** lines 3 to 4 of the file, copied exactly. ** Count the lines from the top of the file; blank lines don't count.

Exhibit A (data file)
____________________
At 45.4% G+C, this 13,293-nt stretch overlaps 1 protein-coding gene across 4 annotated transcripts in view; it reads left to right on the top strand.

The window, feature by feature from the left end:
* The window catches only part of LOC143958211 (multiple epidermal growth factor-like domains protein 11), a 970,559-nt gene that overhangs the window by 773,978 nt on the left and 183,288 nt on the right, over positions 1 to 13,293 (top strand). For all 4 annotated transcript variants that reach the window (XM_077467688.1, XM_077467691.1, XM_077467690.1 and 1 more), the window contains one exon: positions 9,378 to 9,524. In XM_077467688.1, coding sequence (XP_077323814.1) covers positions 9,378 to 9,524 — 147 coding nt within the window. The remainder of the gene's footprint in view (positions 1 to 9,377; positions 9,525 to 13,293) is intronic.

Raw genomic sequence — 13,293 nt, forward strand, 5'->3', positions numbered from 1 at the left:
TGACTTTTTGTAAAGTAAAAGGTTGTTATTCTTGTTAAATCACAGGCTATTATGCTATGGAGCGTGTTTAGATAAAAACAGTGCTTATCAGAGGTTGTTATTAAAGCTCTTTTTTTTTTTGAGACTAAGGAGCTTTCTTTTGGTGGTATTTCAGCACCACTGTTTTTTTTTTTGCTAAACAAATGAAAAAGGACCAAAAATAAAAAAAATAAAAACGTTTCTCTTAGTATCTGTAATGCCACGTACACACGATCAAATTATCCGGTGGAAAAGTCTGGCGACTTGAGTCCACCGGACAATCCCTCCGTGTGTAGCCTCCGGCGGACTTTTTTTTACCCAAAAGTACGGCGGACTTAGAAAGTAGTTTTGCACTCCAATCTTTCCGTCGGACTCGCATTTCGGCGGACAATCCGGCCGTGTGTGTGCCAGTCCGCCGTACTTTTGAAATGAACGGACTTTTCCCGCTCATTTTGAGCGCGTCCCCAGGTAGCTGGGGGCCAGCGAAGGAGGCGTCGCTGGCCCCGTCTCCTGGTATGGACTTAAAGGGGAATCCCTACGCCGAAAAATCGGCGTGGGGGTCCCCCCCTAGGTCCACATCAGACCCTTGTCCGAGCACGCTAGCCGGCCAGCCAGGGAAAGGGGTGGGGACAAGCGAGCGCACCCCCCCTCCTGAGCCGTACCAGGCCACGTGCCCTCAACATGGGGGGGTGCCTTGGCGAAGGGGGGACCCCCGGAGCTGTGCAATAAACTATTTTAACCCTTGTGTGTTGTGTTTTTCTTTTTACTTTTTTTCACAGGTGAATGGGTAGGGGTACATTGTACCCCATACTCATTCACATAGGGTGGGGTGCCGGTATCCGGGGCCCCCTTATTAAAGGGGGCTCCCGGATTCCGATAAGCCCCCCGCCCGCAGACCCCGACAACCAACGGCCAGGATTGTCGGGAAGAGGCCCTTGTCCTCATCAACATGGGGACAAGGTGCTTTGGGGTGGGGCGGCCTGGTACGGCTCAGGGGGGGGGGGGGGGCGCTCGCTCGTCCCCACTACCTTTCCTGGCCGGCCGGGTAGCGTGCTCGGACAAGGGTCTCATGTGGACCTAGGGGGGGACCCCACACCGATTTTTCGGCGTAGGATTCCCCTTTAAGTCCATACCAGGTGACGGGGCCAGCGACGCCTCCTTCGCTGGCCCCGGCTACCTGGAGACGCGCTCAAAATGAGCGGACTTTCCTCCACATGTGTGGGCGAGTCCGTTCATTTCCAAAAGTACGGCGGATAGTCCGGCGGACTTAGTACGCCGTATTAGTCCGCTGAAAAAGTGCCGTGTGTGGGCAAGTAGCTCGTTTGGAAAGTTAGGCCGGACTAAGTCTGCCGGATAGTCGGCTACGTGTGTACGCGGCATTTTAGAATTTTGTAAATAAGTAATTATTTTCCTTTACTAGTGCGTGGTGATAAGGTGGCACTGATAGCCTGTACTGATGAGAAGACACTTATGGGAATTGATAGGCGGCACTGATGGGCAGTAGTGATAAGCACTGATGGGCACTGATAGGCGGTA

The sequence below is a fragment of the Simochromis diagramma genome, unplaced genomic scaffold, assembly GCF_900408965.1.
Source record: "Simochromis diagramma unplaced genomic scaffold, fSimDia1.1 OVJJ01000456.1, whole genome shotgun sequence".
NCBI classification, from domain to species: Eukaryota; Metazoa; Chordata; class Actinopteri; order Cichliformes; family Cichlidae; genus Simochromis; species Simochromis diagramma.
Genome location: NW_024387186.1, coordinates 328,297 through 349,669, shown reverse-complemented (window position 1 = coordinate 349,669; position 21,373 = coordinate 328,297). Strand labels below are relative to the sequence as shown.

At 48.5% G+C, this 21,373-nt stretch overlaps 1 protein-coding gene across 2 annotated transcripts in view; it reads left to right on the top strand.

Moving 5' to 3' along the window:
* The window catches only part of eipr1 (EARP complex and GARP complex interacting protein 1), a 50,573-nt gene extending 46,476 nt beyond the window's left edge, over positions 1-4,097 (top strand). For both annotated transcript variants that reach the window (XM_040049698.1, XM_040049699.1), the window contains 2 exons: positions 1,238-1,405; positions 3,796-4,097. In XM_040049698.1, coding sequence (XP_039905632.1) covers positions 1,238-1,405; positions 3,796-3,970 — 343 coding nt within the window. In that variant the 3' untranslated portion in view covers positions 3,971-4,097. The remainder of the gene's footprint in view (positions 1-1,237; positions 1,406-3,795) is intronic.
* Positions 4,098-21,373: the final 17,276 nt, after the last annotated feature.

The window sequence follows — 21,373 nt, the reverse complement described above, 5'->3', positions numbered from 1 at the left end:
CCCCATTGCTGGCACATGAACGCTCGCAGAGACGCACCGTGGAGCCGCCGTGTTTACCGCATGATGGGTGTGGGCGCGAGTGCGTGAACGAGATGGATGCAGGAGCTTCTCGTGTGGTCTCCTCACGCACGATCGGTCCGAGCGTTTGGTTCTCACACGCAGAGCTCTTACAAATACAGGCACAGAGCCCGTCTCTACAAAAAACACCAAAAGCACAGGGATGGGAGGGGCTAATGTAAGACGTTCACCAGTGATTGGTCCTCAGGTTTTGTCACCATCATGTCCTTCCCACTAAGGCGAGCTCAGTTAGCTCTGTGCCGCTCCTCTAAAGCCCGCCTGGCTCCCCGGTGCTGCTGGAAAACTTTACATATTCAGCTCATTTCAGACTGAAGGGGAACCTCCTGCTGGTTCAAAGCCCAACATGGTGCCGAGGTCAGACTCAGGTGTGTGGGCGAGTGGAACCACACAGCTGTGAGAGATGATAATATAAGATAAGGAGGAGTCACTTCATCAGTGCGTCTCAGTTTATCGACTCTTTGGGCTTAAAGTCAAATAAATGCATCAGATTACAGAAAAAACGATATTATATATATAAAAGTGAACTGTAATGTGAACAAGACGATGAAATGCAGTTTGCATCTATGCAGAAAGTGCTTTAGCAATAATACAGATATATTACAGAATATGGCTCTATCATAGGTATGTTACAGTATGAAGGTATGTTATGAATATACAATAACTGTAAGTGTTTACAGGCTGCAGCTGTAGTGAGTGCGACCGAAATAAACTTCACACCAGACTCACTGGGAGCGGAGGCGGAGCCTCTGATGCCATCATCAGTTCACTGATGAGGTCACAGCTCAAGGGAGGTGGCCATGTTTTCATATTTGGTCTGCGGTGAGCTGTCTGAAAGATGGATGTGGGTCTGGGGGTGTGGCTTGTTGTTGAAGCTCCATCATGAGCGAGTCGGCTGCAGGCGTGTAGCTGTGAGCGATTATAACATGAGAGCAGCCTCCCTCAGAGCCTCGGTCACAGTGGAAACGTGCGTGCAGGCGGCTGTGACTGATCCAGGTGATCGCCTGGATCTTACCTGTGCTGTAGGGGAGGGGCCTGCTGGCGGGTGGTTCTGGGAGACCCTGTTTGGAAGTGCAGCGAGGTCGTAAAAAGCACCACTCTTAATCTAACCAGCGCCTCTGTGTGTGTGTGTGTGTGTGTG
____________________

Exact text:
* The window catches only part of LOC143958211 (multiple epidermal growth factor-like domains protein 11), a 970,559-nt gene that overhangs the window by 773,978 nt on the left and 183,288 nt on the right, over positions 1 to 13,293 (top strand). For all 4 annotated transcript variants that reach the window (XM_077467688.1, XM_077467691.1, XM_077467690.1 and 1 more), the window contains one exon: positions 9,378 to 9,524. In XM_077467688.1, coding sequence (XP_077323814.1) covers positions 9,378 to 9,524 — 147 coding nt within the window. The remainder of the gene's footprint in view (positions 1 to 9,377; positions 9,525 to 13,293) is intronic.

Raw genomic sequence — 13,293 nt, forward strand, 5'->3', positions numbered from 1 at the left: